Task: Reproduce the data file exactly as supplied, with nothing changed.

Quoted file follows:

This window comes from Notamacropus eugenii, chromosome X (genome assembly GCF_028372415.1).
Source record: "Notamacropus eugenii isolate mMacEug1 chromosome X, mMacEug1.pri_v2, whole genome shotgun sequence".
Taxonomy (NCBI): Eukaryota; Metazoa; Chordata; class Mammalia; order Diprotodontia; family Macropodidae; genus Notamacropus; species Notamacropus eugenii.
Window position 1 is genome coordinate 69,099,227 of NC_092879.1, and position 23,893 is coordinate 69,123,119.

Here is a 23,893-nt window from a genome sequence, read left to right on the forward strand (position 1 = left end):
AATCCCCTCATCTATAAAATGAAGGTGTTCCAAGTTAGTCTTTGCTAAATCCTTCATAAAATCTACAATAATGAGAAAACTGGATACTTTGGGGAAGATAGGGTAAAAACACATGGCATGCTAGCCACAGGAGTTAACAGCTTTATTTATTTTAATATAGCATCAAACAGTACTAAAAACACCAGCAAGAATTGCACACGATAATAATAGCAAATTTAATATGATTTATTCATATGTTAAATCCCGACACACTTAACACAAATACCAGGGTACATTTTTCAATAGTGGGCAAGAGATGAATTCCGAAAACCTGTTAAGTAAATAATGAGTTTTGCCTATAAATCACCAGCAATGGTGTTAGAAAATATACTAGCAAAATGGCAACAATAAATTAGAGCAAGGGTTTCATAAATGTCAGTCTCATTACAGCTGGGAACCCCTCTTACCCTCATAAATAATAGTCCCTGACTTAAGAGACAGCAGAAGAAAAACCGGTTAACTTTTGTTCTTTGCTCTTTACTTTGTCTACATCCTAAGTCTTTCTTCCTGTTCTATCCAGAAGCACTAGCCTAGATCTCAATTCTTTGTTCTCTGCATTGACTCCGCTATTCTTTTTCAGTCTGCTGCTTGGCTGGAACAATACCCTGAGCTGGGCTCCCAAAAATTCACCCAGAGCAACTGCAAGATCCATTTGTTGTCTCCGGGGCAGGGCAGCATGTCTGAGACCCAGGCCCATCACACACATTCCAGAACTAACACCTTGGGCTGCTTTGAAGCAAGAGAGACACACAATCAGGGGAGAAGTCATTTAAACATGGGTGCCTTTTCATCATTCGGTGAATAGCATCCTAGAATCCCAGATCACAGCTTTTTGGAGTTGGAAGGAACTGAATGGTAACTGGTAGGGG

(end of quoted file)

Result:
This window comes from Notamacropus eugenii, chromosome X (genome assembly GCF_028372415.1).
Source record: "Notamacropus eugenii isolate mMacEug1 chromosome X, mMacEug1.pri_v2, whole genome shotgun sequence".
Taxonomy (NCBI): Eukaryota; Metazoa; Chordata; class Mammalia; order Diprotodontia; family Macropodidae; genus Notamacropus; species Notamacropus eugenii.
Window position 1 is genome coordinate 69,099,227 of NC_092879.1, and position 23,893 is coordinate 69,123,119.

Here is a 23,893-nt window from a genome sequence, read left to right on the forward strand (position 1 = left end):
AATCCCCTCATCTATAAAATGAAGGTGTTCCAAGTTAGTCTTTGCTAAATCCTTCATAAAATCTACAATAATGAGAAAACTGGATACTTTGGGGAAGATAGGGTAAAAACACATGGCATGCTAGCCACAGGAGTTAACAGCTTTATTTATTTTAATATAGCATCAAACAGTACTAAAAACACCAGCAAGAATTGCACACGATAATAATAGCAAATTTAATATGATTTATTCATATGTTAAATCCCGACACACTTAACACAAATACCAGGGTACATTTTTCAATAGTGGGCAAGAGATGAATTCCGAAAACCTGTTAAGTAAATAATGAGTTTTGCCTATAAATCACCAGCAATGGTGTTAGAAAATATACTAGCAAAATGGCAACAATAAATTAGAGCAAGGGTTTCATAAATGTCAGTCTCATTACAGCTGGGAACCCCTCTTACCCTCATAAATAATAGTCCCTGACTTAAGAGACAGCAGAAGAAAAACCGGTTAACTTTTGTTCTTTGCTCTTTACTTTGTCTACATCCTAAGTCTTTCTTCCTGTTCTATCCAGAAGCACTAGCCTAGATCTCAATTCTTTGTTCTCTGCATTGACTCCGCTATTCTTTTTCAGTCTGCTGCTTGGCTGGAACAATACCCTGAGCTGGGCTCCCAAAAATTCACCCAGAGCAACTGCAAGATCCATTTGTTGTCTCCGGGGCAGGGCAGCATGTCTGAGACCCAGGCCCATCACACACATTCCAGAACTAACACCTTGGGCTGCTTTGAAGCAAGAGAGACACACAATCAGGGGAGAAGTCATTTAAACATGGGTGCCTTTTCATCATTCGGTGAATAGCATCCTAGAATCCCAGATCACAGCTTTTTGGAGTTGGAAGGAACTGAATGGTAACTGGTAGGGG